An Agreement Without an Agreement

The principles of the agreement being formulated in Cairo have not yet been officially publicized. But from what is being leaked from behind closed doors in the hotel where the sides are sitting, it is clear that Israel is the one being pressured by most of the parties to the talks, and is willing to pay a “civilian price” in exchange for “military calm.”

Yesterday, there were ministers in the cabinet who defined the formula as “quiet in exchange for money,” or, in harsher terms, “diplomatic protection.” According to those ministers, Israel is ready to reach an agreement even if it will not include the basic demands that for weeks and months have been classified in Yerushalayim as a basis for any future agreement.

“Israel is agreeing to dangerous wording, which will enable the release of money and salaries to a terrorist group and, in exchange, will not even get back the bodies of its missing soldiers.”

Are these descriptions accurate? Do they reflect reality? That we will only know after all the details are publicized, if they are agreed upon. In any case, it is doubtful that the sides will sign any official papers. The framework being discussed is built on “understandings” and pledges that each side is giving orally to the Egyptian mediator. In actuality, it will be an agreement without an agreement.

But one thing is already clear: the Israeli delegation made suggestions that will enable Hamas to present the agreement as a major achievement. They will be able to present that image of triumph that they could not obtain throughout the fighting. They will claim that, for the first time, they obtained a breach in the Israeli blockade on Gaza. They will be able to tell the oppressed citizens of the Gaza Strip that “it was all worth it.” In exchange for the sacrifices, the suffering and the damage, not only will Egypt open the Rafiach crossing almost freely, Israel will also open the crossings from Gaza into Israel for thousands more Gazan workers who are desperately seeking jobs. It will also allow 500 to 600 trucks of merchandise to go in to Gaza every day with products, and leave loaded with Gazan products for sale in Israel and beyond.

They will also be able to present Israel’s agreement to expanding the fishing zone in the Mediterranean Sea as a big achievement. Likewise, the transfer of salaries through a third party will in essence allow the Hamas government to pay its workers, who haven’t been paid in months for lack of funds. They will also show that Israel is opening the traffic arteries from Yehudah and Shomron to the Gaza Strip and back, after years of cutting off the two Palestinian territories from each other.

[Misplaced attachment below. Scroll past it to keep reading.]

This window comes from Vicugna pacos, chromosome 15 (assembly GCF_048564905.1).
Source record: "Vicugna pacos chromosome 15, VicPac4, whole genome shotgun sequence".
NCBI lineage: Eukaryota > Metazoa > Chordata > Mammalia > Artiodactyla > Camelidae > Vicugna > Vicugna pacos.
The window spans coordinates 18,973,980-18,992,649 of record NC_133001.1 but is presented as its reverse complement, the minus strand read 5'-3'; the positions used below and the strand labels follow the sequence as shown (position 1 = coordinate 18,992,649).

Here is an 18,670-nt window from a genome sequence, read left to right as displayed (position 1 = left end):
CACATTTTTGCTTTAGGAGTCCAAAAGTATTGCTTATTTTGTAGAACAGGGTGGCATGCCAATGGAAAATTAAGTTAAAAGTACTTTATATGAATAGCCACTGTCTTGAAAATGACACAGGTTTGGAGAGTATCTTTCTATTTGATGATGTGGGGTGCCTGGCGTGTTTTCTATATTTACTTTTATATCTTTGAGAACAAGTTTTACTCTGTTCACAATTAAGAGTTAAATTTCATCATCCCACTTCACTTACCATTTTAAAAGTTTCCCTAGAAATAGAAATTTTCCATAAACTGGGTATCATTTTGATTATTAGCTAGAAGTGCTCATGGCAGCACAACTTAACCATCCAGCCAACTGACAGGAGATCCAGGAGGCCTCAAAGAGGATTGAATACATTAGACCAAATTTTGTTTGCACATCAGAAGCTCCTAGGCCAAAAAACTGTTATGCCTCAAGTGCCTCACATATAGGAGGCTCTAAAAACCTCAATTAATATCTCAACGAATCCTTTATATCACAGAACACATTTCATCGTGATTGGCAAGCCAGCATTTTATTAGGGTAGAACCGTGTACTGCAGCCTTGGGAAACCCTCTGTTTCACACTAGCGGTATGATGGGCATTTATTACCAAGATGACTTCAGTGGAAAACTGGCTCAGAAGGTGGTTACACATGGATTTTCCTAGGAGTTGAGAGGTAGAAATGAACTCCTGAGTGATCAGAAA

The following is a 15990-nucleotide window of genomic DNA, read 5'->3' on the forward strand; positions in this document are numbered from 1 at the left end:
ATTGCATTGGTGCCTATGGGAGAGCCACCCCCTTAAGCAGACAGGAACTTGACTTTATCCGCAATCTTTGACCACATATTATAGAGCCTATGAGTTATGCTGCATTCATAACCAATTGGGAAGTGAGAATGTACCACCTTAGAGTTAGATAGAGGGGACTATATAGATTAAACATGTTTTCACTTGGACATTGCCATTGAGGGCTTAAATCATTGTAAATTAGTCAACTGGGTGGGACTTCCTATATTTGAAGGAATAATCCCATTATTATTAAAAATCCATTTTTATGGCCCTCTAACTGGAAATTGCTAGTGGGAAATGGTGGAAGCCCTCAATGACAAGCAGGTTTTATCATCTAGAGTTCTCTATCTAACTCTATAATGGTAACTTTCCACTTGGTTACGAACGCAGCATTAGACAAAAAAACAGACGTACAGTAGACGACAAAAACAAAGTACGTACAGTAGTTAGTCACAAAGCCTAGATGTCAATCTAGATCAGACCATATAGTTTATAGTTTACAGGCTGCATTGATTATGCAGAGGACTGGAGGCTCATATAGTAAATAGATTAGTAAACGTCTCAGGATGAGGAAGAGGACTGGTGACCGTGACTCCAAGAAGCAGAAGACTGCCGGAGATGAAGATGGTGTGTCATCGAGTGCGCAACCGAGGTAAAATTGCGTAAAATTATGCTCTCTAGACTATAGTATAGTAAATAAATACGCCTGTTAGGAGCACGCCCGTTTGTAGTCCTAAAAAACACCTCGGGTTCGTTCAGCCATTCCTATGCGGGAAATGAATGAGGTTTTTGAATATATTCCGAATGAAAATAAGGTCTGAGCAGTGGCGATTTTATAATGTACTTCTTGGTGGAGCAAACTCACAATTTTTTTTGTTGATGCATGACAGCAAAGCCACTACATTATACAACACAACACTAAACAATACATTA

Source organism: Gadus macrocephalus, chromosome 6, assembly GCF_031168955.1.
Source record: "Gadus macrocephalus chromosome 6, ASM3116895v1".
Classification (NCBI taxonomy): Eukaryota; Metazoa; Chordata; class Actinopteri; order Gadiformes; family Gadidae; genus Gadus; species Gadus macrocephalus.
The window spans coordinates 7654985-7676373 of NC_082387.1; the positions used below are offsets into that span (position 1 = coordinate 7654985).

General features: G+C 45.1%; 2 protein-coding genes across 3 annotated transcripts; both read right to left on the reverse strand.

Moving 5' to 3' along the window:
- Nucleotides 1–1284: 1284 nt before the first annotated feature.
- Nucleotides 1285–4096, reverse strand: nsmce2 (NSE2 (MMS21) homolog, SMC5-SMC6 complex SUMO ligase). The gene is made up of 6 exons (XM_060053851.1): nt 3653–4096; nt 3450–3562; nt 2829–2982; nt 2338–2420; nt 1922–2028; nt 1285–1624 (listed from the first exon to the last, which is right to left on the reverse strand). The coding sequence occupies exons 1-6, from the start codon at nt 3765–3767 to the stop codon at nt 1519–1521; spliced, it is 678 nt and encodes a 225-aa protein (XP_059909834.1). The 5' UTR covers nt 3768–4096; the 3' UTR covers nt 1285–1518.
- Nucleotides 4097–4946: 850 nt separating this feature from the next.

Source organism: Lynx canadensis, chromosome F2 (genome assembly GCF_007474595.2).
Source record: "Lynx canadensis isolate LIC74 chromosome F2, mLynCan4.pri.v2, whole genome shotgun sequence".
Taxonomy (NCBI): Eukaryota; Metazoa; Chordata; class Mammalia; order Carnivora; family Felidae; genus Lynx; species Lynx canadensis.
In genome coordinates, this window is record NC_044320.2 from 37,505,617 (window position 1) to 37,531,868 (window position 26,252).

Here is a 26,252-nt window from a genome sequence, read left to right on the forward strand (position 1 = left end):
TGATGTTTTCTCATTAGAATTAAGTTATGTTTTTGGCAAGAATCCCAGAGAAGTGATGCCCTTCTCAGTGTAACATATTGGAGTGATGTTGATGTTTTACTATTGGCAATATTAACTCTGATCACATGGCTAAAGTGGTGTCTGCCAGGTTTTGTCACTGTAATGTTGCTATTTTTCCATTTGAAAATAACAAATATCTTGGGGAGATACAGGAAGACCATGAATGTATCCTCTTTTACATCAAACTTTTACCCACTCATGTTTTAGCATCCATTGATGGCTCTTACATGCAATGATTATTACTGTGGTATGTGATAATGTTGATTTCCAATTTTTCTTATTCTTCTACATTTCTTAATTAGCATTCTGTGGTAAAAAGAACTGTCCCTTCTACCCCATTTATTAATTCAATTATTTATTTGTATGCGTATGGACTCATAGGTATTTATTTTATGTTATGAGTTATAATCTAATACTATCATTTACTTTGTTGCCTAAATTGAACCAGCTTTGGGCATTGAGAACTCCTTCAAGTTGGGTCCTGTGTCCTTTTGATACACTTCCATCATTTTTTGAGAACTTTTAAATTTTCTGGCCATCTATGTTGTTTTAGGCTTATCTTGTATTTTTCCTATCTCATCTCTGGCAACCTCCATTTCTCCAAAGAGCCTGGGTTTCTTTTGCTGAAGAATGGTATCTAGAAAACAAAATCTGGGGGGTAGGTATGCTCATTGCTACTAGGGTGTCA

On the other hand, Israel will have little to show for its effort. Israel demanded the disarmament of Hamas and its terror groups, and didn’t get it. It didn’t even get a pledge for a gradual disarming, a process which would come over time. The Hamas military brass will now be allowed to leave Gaza without Israel being able to harm them, and the network of rockets and missiles that have survived will remain intact. They can serve as a very good basis for the weapons stockpiles for the next conflict, which will inevitably take place at some point in the future.

The dialogue in Cairo was between numerous parties and each one has its own interests and needs. Between Israel, Egypt, Hamas, the representatives of the Palestinian Authority, the Americans, the United Nations’ diplomats, the Europeans and the Qataris; have you ever heard of a good stew emerging from the hands of so many cooks all standing over one pot, each tossing his own ingredients inside, while stirring in multiple directions?

Ultimately, it is negotiations of give-and-take, with a lot more give-give-give on the part of the Israelis.

From the agreement being formulated — with the caveat that this is based on leaks and not authorized information — it is clear that Hamas is achieving things around the negotiating table. Again and again it has been proven that Israel knows how to fight in the battlefield but its diplomatic echelons fail repeatedly in their wars at the negotiating table.